• I’m so sorry that you are currently going through this. I don’t think people realize how hurtful it can be to say those kinds of things. Just know that these are their issues, not yours. There is nothing wrong with you or your body. And you do not need “brilliant” new diets. You are beautiful just the way you are. πŸ™‚ Perhaps, you can try explaining to them how much it hurts when they say such things. Or you can always direct them to this blog for some insight. I hope things get better!

      • Charlene Fitzgerald

        Oh I had a big emotional freak out last night so I think I made myself clear enough!

  • I burst into tears reading this. I’m going through the same with my family. I received two sneaky “try this diet” comments in the past few weeks. Last night the person making the comment even checked to see if the slimming club is in my town. How can i not want to kill myself after comments like that?!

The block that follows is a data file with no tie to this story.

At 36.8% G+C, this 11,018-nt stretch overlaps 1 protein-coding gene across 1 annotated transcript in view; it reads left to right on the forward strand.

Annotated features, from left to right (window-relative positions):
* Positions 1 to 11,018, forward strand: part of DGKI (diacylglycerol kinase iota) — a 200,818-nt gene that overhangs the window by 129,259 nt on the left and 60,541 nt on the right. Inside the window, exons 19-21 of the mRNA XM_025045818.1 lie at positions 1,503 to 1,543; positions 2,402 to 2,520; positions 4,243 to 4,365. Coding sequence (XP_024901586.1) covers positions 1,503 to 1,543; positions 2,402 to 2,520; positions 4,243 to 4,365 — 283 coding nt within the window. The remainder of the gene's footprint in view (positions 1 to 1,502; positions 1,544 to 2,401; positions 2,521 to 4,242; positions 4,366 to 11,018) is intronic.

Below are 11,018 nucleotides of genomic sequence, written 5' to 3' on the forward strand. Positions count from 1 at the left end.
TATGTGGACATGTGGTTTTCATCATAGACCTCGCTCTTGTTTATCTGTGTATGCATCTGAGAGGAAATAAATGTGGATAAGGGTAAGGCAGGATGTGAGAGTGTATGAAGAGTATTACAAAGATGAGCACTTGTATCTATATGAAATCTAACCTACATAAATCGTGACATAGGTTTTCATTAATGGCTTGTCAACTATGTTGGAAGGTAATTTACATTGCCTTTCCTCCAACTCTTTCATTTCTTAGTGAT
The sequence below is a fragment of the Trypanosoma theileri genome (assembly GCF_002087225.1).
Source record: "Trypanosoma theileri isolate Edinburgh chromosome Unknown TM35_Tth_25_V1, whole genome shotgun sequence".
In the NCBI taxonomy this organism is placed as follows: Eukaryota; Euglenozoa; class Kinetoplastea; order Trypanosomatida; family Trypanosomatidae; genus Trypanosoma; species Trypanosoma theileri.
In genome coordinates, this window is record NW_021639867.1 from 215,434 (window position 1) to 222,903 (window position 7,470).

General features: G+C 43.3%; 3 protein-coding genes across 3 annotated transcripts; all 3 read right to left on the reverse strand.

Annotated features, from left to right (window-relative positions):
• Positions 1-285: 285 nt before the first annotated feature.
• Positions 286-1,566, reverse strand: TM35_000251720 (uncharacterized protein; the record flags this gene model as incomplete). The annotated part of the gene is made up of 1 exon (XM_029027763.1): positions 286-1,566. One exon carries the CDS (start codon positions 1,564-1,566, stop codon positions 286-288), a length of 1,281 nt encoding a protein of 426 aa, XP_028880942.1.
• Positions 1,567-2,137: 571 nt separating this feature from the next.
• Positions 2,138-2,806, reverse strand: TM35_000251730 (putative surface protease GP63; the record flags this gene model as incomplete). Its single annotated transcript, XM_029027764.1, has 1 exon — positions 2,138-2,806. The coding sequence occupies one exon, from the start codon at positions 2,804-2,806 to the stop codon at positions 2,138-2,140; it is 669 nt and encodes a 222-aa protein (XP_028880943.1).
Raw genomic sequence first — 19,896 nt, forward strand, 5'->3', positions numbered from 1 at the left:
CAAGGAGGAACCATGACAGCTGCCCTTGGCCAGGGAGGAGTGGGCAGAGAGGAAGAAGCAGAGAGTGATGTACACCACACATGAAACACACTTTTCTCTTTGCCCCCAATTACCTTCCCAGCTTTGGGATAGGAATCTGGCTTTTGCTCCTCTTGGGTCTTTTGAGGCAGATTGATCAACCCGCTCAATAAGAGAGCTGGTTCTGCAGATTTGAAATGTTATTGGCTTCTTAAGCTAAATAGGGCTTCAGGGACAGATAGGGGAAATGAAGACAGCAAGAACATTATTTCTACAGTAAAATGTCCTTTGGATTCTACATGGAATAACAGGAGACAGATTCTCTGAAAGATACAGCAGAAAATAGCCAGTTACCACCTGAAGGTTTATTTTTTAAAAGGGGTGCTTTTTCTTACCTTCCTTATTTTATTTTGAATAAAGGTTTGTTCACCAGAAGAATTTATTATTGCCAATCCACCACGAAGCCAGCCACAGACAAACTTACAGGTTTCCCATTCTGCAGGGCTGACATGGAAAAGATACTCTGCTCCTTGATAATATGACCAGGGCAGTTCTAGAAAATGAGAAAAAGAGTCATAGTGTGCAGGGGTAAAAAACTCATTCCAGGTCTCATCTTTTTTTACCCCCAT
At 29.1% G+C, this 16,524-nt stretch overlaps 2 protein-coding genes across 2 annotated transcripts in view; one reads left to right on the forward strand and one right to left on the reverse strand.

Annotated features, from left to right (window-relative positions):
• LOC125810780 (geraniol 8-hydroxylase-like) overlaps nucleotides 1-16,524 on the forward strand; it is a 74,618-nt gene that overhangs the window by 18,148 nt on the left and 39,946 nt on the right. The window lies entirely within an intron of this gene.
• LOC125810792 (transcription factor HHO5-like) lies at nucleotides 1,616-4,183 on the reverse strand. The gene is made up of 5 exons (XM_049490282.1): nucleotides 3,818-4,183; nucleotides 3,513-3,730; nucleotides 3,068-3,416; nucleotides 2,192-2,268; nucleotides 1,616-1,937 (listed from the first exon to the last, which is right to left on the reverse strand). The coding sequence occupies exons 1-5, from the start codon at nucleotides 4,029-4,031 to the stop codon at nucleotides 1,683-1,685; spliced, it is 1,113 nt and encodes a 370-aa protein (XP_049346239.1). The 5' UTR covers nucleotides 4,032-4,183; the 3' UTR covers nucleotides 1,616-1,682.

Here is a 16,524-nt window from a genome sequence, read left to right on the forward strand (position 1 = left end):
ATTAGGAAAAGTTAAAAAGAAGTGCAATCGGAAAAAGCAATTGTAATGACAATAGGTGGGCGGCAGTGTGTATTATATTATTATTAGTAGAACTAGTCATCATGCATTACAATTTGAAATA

• oops, thought the first comment didnt go through there!

      • Heh. No worries! I actually did the same thing on a blog I commented on this morning too. πŸ™‚

  • Thank you so much for this post. I am always so conscious of this when talking to my own daughter who is 2 1/2. As someone who grew up with (and still has) terrible body issues, I am hypersensitive to the messages I am sending to my own daughter.

    • I think it’s great that you are so conscious about the messages you are sending to your daughter. I think we all want the next generation to be free of our own insecurities. πŸ™‚ I hope that you are also able to find that confidence and self-love that you want to instill within your daughter. You’re gorgeous! πŸ™‚ And I think the best example you can give your daughter is by loving and accepting yourself. I also think it’s the best gift we can give ourselves.

  • I just wrote about a similar topic on my blog. I had a stranger in a store tell me that I could be pretty if I wore makeup, right in front of my three year old. I’m am so careful what I say about myself in front of her because a lot of my own body image issues stemmed from things I heard my mom say about herself.